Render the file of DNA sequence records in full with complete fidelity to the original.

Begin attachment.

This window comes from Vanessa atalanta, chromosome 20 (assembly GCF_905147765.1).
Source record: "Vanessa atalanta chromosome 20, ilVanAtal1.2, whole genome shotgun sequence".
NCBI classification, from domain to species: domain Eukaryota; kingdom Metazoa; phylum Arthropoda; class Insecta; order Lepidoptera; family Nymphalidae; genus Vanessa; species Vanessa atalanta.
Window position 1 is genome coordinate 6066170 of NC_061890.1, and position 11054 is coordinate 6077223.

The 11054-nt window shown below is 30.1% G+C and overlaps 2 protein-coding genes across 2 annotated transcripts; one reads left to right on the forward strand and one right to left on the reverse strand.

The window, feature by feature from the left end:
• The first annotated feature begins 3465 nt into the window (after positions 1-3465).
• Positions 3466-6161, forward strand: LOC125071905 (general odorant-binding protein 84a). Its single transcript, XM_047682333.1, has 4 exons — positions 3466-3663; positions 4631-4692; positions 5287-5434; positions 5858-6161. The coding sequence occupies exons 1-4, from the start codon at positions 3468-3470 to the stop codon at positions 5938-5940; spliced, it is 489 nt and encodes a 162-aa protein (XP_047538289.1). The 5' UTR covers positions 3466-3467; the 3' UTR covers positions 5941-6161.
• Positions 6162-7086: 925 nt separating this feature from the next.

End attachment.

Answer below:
This window comes from Vanessa atalanta, chromosome 20 (assembly GCF_905147765.1).
Source record: "Vanessa atalanta chromosome 20, ilVanAtal1.2, whole genome shotgun sequence".
NCBI classification, from domain to species: domain Eukaryota; kingdom Metazoa; phylum Arthropoda; class Insecta; order Lepidoptera; family Nymphalidae; genus Vanessa; species Vanessa atalanta.
Window position 1 is genome coordinate 6066170 of NC_061890.1, and position 11054 is coordinate 6077223.

The 11054-nt window shown below is 30.1% G+C and overlaps 2 protein-coding genes across 2 annotated transcripts; one reads left to right on the forward strand and one right to left on the reverse strand.

The window, feature by feature from the left end:
• The first annotated feature begins 3465 nt into the window (after positions 1-3465).
• Positions 3466-6161, forward strand: LOC125071905 (general odorant-binding protein 84a). Its single transcript, XM_047682333.1, has 4 exons — positions 3466-3663; positions 4631-4692; positions 5287-5434; positions 5858-6161. The coding sequence occupies exons 1-4, from the start codon at positions 3468-3470 to the stop codon at positions 5938-5940; spliced, it is 489 nt and encodes a 162-aa protein (XP_047538289.1). The 5' UTR covers positions 3466-3467; the 3' UTR covers positions 5941-6161.
• Positions 6162-7086: 925 nt separating this feature from the next.